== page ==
Ok, that's done, now it's time to insert the sd card into the display's sd card reader. After that you can either reset your printer or turn the power off an back on.

The display's bootloader will read the new firmware from the sd card and install it first, then it's going to copy over the new font and theme and finally, It's applying the config file.

And the new firmware is ready to go and shows the new colorful material theme, very nice.

So the first thing you will probably see depending on what communication speed you have set in Marlin firmware for your serial port - might be that the display reports the "no printer attached" error.

That can be fixed simply by opening up the menu option, then selecting settings and then finally toggling the uart speed in my case from 115200 to 250000. After a few seconds, the display should be able to connect to the mainboard again and the error message should disappear from the top.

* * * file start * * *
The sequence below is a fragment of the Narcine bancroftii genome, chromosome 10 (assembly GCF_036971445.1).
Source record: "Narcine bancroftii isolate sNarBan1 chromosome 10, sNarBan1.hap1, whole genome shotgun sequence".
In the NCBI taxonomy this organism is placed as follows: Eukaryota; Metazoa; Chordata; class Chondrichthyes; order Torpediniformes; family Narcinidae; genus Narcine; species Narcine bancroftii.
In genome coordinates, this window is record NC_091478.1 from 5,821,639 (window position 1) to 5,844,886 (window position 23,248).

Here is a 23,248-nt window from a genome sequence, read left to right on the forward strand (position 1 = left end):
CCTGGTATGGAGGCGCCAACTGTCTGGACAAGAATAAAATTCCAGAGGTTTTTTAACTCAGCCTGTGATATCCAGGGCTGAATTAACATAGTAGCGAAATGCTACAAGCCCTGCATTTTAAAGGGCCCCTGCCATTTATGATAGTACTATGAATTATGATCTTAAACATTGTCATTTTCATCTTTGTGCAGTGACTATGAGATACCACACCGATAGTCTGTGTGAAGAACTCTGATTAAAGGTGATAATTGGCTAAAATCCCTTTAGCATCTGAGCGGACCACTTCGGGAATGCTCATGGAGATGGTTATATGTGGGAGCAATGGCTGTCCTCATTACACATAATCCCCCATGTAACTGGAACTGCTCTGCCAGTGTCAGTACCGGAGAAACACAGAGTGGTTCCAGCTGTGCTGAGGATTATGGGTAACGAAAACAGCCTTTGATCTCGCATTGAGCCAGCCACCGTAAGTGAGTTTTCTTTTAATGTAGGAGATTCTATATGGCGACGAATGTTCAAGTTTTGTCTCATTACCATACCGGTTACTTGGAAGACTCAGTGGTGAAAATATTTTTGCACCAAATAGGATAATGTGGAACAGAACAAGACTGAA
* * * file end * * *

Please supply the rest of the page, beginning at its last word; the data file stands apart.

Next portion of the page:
So, if you've been using the previous design and firmware version, this new style will look different and it has it's menu options organized a bit different, so let's quickly walk through what is to be found where.

First thing to notice is that on the start screen, all the important status information is now always visible. Nozzle and bed temperature, fan speed, print speed and extrusion factor.

In the middle there is the nozzle position

and underneath, there is an info area, where current status messages will appear.

In the lower right corner is the print menu, from where you can start a print directly either from the sd card or from a usb stick.

And finally in the lower left corner of the menu there is all the other functions that you might know already from the other design like temperature control, movement and homing, extrude and more functions.